When BYU students decide they want to go to law school, many don’t know where to start. There are many different types of law, and the idea of taking the LSAT can be daunting. That’s where Kris Tina Carlston comes in.
Carlston is the director of the BYU Pre Professional Advisement Center. She advises and helps students who are interested in attending law school or business school. Carlston also teaches classes such as pre-law review and constitutional research.
“I am invested in whether or not I am going to provide you with enough information to help you make the right decision,” Carlston said.
She said she doesn’t try to convince students to go law school but to help them learn if law school is the right fit for them.
Beginning Fall 2018, BYU Law is willing to take GRE test scores in place of LSAT scores. Carlston said she does not advise students to only take the GRE. BYU is one of few universities willing to take a GRE score in place of the LSAT score. Carlston said this limits the students’ options when it comes to applying to law school, and she encourages a student who has taken the GRE to not discount the value of taking the LSAT.
Stacie Stewart, dean of BYU Law School Admissions, said while they are accepting the GRE, LSAT scores hold more weight when it comes to applying to BYU Law. Stewart said the LSAT tests more closely to the way of thinking required to study and practice law.
The GRE is a standardized test including math and reading, while the LSAT is more focused on logic.
Stewart said BYU undergraduate students who have a GPA of 3.8 or higher don’t have to take any standardized test if applying to BYU Law. She said those students aren’t at a disadvantage to those who have taken the LSAT or GRE because a high GPA usually means students are hardworking and have the ability to do well in law school.
In addition to test scores and a strong GPA, Stewart said applications require a résumé, personal statement, ecclesiastical endorsements and two letters of recommendation. These forms are submitted online through the Law School Admission Council, an organization that allows students to apply to every law school through a single application.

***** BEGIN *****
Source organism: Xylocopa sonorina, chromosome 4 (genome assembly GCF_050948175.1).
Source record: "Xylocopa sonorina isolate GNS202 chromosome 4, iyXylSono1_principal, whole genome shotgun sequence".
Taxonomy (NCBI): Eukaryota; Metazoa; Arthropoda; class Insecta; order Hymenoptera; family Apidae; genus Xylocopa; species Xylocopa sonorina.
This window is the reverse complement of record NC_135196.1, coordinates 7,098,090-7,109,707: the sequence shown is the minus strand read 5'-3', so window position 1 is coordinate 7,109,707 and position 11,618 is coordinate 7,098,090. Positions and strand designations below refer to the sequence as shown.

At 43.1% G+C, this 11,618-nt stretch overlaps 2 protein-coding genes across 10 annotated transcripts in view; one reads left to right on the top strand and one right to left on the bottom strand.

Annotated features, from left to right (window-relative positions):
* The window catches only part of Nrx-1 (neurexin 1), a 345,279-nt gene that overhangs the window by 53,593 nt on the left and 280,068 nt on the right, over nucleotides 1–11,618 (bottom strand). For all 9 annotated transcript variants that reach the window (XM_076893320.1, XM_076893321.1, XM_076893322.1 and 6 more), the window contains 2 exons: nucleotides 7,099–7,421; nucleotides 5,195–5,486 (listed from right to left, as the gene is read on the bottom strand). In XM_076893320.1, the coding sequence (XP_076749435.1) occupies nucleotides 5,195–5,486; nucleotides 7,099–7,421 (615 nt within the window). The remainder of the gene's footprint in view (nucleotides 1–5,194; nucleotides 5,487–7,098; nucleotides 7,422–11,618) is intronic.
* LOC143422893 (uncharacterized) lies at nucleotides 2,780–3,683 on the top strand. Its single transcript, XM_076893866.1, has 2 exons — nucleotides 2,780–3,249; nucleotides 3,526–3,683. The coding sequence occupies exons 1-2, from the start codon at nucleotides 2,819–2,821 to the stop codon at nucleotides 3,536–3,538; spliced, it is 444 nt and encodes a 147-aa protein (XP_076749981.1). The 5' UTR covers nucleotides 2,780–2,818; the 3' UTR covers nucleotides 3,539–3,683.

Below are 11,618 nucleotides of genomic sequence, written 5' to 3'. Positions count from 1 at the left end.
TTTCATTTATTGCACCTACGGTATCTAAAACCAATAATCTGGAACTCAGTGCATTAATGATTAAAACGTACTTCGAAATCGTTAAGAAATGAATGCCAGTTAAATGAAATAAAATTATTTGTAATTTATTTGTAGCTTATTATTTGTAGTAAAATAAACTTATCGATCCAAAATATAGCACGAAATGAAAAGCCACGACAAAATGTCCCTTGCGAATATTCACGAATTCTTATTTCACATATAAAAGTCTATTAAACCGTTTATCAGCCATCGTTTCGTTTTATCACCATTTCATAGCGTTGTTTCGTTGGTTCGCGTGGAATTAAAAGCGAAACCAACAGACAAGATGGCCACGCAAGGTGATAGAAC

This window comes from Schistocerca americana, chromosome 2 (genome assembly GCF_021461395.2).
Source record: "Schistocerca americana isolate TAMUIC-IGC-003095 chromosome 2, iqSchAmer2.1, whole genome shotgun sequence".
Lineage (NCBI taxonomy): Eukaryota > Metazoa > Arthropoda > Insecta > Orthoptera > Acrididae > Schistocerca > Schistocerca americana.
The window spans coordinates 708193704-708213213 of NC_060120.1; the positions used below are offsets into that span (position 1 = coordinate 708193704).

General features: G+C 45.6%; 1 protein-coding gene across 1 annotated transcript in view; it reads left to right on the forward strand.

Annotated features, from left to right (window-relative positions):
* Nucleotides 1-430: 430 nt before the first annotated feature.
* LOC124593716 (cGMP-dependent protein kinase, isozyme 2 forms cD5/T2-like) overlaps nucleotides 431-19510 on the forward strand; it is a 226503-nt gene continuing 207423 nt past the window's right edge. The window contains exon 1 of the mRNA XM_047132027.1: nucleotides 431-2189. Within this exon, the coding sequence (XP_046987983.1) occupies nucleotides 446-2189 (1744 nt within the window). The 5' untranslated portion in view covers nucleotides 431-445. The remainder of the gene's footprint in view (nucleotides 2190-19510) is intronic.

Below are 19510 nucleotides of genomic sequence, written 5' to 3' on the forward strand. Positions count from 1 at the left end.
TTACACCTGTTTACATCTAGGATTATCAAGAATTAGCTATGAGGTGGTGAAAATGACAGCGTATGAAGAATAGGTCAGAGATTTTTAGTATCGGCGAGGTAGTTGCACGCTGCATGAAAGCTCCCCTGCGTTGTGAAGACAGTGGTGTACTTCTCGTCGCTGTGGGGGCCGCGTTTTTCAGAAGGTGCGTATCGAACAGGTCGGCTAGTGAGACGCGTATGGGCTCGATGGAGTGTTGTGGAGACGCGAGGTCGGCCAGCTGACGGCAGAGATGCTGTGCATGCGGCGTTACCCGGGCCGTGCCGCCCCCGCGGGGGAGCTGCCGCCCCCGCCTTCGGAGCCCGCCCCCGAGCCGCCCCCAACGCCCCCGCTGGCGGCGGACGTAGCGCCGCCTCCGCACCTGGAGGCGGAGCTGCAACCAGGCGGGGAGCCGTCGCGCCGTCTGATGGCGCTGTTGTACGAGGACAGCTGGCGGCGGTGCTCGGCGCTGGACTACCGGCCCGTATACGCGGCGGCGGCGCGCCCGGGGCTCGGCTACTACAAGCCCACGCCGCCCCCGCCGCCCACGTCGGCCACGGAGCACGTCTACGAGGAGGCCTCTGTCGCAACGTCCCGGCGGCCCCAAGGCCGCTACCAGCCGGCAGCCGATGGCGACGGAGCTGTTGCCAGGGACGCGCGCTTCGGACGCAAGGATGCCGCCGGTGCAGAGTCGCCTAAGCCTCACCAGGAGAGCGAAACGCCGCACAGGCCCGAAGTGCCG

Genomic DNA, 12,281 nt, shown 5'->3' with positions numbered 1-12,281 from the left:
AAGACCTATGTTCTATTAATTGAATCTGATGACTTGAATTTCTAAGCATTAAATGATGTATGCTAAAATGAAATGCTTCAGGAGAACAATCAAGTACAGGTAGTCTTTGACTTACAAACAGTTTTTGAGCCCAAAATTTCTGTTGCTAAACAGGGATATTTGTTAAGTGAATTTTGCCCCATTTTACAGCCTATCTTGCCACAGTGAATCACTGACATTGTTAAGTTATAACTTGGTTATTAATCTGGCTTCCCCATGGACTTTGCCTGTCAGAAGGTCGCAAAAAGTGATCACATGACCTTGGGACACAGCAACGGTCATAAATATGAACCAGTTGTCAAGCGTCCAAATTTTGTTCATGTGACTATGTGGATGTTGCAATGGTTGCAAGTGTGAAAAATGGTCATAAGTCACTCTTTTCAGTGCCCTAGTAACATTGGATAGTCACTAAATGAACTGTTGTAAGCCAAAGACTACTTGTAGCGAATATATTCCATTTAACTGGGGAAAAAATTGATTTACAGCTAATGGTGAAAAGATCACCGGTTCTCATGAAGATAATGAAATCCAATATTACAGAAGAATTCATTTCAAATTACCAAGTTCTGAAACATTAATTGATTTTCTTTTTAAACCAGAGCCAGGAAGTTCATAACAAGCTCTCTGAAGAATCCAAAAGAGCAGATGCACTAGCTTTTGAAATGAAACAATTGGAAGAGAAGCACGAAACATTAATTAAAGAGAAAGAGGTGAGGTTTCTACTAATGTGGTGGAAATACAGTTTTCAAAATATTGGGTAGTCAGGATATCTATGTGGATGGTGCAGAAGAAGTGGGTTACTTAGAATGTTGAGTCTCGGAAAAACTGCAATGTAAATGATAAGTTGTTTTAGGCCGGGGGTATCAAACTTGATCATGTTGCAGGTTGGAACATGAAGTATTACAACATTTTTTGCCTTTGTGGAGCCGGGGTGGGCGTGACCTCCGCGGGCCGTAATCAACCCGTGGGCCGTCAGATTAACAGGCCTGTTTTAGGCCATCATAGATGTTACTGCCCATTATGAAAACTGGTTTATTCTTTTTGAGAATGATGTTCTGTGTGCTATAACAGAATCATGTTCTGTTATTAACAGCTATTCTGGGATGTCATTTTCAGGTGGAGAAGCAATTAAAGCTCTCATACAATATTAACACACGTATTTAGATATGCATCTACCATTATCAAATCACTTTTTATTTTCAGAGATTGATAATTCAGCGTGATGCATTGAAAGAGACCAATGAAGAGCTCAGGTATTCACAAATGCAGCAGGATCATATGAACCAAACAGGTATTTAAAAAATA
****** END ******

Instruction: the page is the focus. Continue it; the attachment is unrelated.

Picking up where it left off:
After admissions interviews, applications are looked at individually by the admissions committee. Stewart said the applications are voted on, and those that result in a unanimous yes are notified of their acceptance into BYU Law. The rest are either sent a rejection or waitlist notice.
Stewart said students who don’t get accepted should remember law school isn’t for everyone.
”You should do something that makes you happy and what you’re good at,” Stewart said.
She said she wanted to be an actress growing up but didn’t have the skill set to be successful at it.
“Whatever you do, it should be something you’re good at,” she said.
Stacie also advises students who don’t get accepted to remember there are many other law schools students can attend. If they are set on going to BYU Law, BYU accepts transfer students who have attended other universities for law school.
Mallorie Mecham, for example, attended a year at Michigan State University in East Lansing before transferring to BYU to finish her law degree. Her advice to students wanting to attend BYU Law is to not let their LSAT scores scare them.
“You can’t fail the LSAT. It’s not a thing,” Mecham said.
Mecham said the LSAT is offered four times a year, and can be taken as many times until a better score is received.
Mecham said she wants students to remember that a good GPA and LSAT score still don’t guarantee them a spot in BYU’s Law School. She said applications include personal statements and letters of recommendation for a reason, and it’s all about finding the right law school that fits each individual and his or her background.